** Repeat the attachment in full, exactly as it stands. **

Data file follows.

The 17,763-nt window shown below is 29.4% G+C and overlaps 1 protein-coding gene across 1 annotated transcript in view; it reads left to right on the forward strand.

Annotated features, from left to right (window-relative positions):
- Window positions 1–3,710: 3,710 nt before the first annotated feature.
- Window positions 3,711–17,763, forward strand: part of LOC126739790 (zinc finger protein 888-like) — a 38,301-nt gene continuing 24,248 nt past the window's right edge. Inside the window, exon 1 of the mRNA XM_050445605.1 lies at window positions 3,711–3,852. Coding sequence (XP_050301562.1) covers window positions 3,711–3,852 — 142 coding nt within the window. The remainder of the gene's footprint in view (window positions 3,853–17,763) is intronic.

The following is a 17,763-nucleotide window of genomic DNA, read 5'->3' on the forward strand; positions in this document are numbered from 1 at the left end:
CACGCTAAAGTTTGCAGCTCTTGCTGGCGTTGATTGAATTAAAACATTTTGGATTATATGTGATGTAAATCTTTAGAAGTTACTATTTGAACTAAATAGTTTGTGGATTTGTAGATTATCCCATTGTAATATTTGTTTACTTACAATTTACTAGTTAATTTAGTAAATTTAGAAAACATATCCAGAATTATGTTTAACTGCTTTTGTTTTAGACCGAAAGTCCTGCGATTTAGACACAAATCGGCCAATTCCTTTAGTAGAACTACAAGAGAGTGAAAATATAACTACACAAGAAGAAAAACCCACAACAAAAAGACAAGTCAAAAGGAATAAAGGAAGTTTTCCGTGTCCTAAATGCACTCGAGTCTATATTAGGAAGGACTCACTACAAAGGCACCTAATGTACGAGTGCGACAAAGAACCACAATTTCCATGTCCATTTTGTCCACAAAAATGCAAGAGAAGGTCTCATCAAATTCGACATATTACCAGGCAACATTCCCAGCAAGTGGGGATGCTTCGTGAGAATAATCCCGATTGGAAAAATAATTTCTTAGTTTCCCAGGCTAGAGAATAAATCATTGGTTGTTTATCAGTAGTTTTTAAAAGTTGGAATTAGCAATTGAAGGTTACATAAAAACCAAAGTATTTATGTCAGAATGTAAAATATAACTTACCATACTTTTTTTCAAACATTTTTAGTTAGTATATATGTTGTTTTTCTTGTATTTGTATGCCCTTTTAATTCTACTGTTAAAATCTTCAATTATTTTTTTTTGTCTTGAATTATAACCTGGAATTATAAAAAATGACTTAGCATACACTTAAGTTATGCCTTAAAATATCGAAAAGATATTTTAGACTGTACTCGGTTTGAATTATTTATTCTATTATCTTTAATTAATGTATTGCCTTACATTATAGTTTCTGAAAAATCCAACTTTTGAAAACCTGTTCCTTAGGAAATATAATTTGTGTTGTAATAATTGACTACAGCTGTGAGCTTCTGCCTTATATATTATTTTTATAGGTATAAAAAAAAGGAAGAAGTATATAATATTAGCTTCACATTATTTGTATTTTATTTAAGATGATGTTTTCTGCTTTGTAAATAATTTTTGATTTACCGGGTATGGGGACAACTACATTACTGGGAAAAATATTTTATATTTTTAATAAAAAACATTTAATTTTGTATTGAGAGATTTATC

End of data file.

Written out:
The 17,763-nt window shown below is 29.4% G+C and overlaps 1 protein-coding gene across 1 annotated transcript in view; it reads left to right on the forward strand.

Annotated features, from left to right (window-relative positions):
- Window positions 1–3,710: 3,710 nt before the first annotated feature.
- Window positions 3,711–17,763, forward strand: part of LOC126739790 (zinc finger protein 888-like) — a 38,301-nt gene continuing 24,248 nt past the window's right edge. Inside the window, exon 1 of the mRNA XM_050445605.1 lies at window positions 3,711–3,852. Coding sequence (XP_050301562.1) covers window positions 3,711–3,852 — 142 coding nt within the window. The remainder of the gene's footprint in view (window positions 3,853–17,763) is intronic.

The following is a 17,763-nucleotide window of genomic DNA, read 5'->3' on the forward strand; positions in this document are numbered from 1 at the left end:
CACGCTAAAGTTTGCAGCTCTTGCTGGCGTTGATTGAATTAAAACATTTTGGATTATATGTGATGTAAATCTTTAGAAGTTACTATTTGAACTAAATAGTTTGTGGATTTGTAGATTATCCCATTGTAATATTTGTTTACTTACAATTTACTAGTTAATTTAGTAAATTTAGAAAACATATCCAGAATTATGTTTAACTGCTTTTGTTTTAGACCGAAAGTCCTGCGATTTAGACACAAATCGGCCAATTCCTTTAGTAGAACTACAAGAGAGTGAAAATATAACTACACAAGAAGAAAAACCCACAACAAAAAGACAAGTCAAAAGGAATAAAGGAAGTTTTCCGTGTCCTAAATGCACTCGAGTCTATATTAGGAAGGACTCACTACAAAGGCACCTAATGTACGAGTGCGACAAAGAACCACAATTTCCATGTCCATTTTGTCCACAAAAATGCAAGAGAAGGTCTCATCAAATTCGACATATTACCAGGCAACATTCCCAGCAAGTGGGGATGCTTCGTGAGAATAATCCCGATTGGAAAAATAATTTCTTAGTTTCCCAGGCTAGAGAATAAATCATTGGTTGTTTATCAGTAGTTTTTAAAAGTTGGAATTAGCAATTGAAGGTTACATAAAAACCAAAGTATTTATGTCAGAATGTAAAATATAACTTACCATACTTTTTTTCAAACATTTTTAGTTAGTATATATGTTGTTTTTCTTGTATTTGTATGCCCTTTTAATTCTACTGTTAAAATCTTCAATTATTTTTTTTTGTCTTGAATTATAACCTGGAATTATAAAAAATGACTTAGCATACACTTAAGTTATGCCTTAAAATATCGAAAAGATATTTTAGACTGTACTCGGTTTGAATTATTTATTCTATTATCTTTAATTAATGTATTGCCTTACATTATAGTTTCTGAAAAATCCAACTTTTGAAAACCTGTTCCTTAGGAAATATAATTTGTGTTGTAATAATTGACTACAGCTGTGAGCTTCTGCCTTATATATTATTTTTATAGGTATAAAAAAAAGGAAGAAGTATATAATATTAGCTTCACATTATTTGTATTTTATTTAAGATGATGTTTTCTGCTTTGTAAATAATTTTTGATTTACCGGGTATGGGGACAACTACATTACTGGGAAAAATATTTTATATTTTTAATAAAAAACATTTAATTTTGTATTGAGAGATTTATC